What's missing from this picture is EU law. Ireland needs to stand up on its hind legs and enforce EU law. My understanding is that any data transfer to the US is forbidden, unless there is a confirming judgement from an EU court. Just like Kim Dotcom: The US wants all sorts of things, but it's the New Zealand courts that have jurisdiction.

If Ireland wants to keep all of this data center business, it had better find the courage to enforce EU law...

Comment: Nothing to do with the subject, but...overreach? (Score 1) 78

by bradley13 (#49480297) Attached to: GAO Warns FAA of Hacking Threat To Airliners

AFAIK, the GAO was originally supposed to "investigate, at the seat of government or elsewhere, all matters relating to the receipt, disbursement, and application of public funds". In this, they usually do a pretty decent job, and even remain reasonably apolitical. Of course, you can't build an empire while restricted to your original task.

Clearly, it's a logical extension: from accounting expertise to the evaluation of cyber-security in avionics computers. /sarc

Seriously, there really needs to be a mechanism to close down and reboot an agency from scratch every 10 or 20 years. Clear out the deadwood and refocus the agency on its actual mission.

Comment: Cherry-picked correlations (Score 5, Interesting) 148

Yet another call for racial discrimination, based on nothing much. I skimmed the paper, and looked particularly at the results sections. The authors cherry-pick the positive correlations, and ignore the negative ones.

It happens that they have a weak positive correlation for black students taught by black teachers, but the correlation for hispanics is universally negative and for asians the correlation is negative everywhere except math. Somehow, the authors forgot to mention the negative correlations in their abstract, and TFA certainly doesn't pick up on them.

Overall, the number of positive and negative correlations is very nearly equal, which leads to the suspicion that the paper represents a careful analysis of random noise.

Comment: Um...obvious? (Score 5, Insightful) 291

Ok, what am I missing? I mean, this seems obvious.

Being stoned, just like being drunk, has kind of an obvious affect on your current cognitive abilities. For both drugs, you are looking a a time-frame of hours where you cannot study or work effectively. TFA even notes that the magnitude of the effect on grades is similar.

If you drink alcohol or smoke pot on nights when you need to be studying, your grades are going to suffer. If you restrict yourself to times when you really don't have any obligations, then there won't be a problem. Young adults being, well, young adults, they may not always have the necessary self-awareness and self-discipline - hence, their grade may suffer while they are learning this life lesson.

Make sure people are aware of the effects of the drugs. Encourage self-control and self-discipline. Prohibition is, and has always been, a non-solution.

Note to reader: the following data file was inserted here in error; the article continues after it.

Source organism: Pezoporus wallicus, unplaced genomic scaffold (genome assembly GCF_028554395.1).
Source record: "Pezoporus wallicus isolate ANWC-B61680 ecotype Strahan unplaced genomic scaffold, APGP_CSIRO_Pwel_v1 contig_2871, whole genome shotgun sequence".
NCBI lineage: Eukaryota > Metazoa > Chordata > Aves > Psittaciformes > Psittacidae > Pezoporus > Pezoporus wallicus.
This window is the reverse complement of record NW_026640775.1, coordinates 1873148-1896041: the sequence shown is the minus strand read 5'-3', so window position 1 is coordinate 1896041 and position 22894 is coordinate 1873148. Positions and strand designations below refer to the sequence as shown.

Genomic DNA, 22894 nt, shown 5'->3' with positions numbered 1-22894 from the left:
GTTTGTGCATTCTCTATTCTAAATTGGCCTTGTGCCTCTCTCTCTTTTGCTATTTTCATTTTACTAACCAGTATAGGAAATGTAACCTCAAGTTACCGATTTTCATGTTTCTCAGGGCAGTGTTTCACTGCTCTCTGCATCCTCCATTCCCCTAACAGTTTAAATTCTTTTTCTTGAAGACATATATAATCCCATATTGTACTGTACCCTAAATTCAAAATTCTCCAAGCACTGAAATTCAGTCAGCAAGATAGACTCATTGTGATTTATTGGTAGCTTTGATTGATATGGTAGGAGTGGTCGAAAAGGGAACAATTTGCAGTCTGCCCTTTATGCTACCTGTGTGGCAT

Comment: Switzerland sleazy for providing due process? (Score 1) 312

by bradley13 (#49431735) Attached to: Google, Apple and Microsoft Squirm As Global Tax Schemes Scrutinized

"if we can bring sleazy amoral switzerland to heel, we can do this"

As a Swiss, I would just like to say that the story looks rather different from this side. You are presumably in the US, and have the US media's version of events. This is the wrong thread to go into many details, but let's just take a couple of highlights:

- The US likes to apply American law to citizens and companies in other countries. With sufficient political pressure, and sometimes outright extortion, it sometimes even succeeds.

- There is no particular reason why Swiss banks should provide their customer information to the US government (FATCA), though this is what they have been forced to do - quite literally via extortion. Interestingly, the Swiss government asked "so can this be bilateral - your American banks provide equivalent information to Switzerland on Swiss citizens?" The answer was basically laughter, with the explanation that doing so would be far too burdensome for US banks.

Finally, there is an almost global acceptance of something that is really odd, if only you step back and take a fresh look. Your personal finances are a private matter: you don't want your neighbor looking at your bank statement, or you employer, or indeed really anyone. So why, exactly, does the government have the right to know every detail of your financial life? In Switzerland, the government does not have insight into your personal finances and your entire personal life, and it cannot confiscate your money without a court decision.

By Swiss law, if the government wants private information about you, it must show evidence of wrongdoing and get a warrant. If it wants to take your property, it must win a court decision. Why is Switzerland "sleazy" and "amoral" for providing people with privacy and due process? Yes, our banks are now being forced to remove these protections from foreign citizens. Why is this a good thing?

1 Mole = 007 Secret Agents